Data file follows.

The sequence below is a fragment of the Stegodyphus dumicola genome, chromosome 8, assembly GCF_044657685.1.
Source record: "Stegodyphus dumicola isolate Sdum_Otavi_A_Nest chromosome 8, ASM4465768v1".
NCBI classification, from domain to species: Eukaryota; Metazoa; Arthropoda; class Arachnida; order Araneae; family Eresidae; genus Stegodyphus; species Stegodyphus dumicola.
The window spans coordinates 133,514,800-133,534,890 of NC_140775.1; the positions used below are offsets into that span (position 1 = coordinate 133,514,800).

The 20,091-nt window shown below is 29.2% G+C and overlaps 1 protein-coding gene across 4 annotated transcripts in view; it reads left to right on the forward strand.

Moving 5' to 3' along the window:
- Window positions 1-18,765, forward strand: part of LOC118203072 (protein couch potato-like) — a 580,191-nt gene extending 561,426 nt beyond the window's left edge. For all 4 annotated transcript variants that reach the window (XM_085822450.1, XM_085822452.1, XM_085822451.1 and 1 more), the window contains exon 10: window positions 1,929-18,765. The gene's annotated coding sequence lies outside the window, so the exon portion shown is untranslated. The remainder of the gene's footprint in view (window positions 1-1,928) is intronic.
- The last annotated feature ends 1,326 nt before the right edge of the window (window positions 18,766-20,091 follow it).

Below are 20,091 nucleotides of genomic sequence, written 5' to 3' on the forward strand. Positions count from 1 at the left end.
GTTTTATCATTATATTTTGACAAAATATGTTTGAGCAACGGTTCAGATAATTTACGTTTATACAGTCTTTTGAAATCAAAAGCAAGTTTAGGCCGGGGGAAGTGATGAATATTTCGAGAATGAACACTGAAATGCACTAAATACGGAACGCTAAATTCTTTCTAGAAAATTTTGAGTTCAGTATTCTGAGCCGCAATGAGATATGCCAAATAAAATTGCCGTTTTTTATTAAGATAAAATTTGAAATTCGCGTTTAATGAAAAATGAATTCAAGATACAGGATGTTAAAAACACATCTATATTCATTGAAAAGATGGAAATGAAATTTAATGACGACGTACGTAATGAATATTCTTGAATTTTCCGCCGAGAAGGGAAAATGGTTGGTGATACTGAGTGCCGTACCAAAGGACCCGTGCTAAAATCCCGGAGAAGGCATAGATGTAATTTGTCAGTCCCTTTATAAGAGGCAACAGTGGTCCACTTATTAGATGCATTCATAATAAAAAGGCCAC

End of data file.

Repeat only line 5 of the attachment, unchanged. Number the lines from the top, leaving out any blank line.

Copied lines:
The 20,091-nt window shown below is 29.2% G+C and overlaps 1 protein-coding gene across 4 annotated transcripts in view; it reads left to right on the forward strand.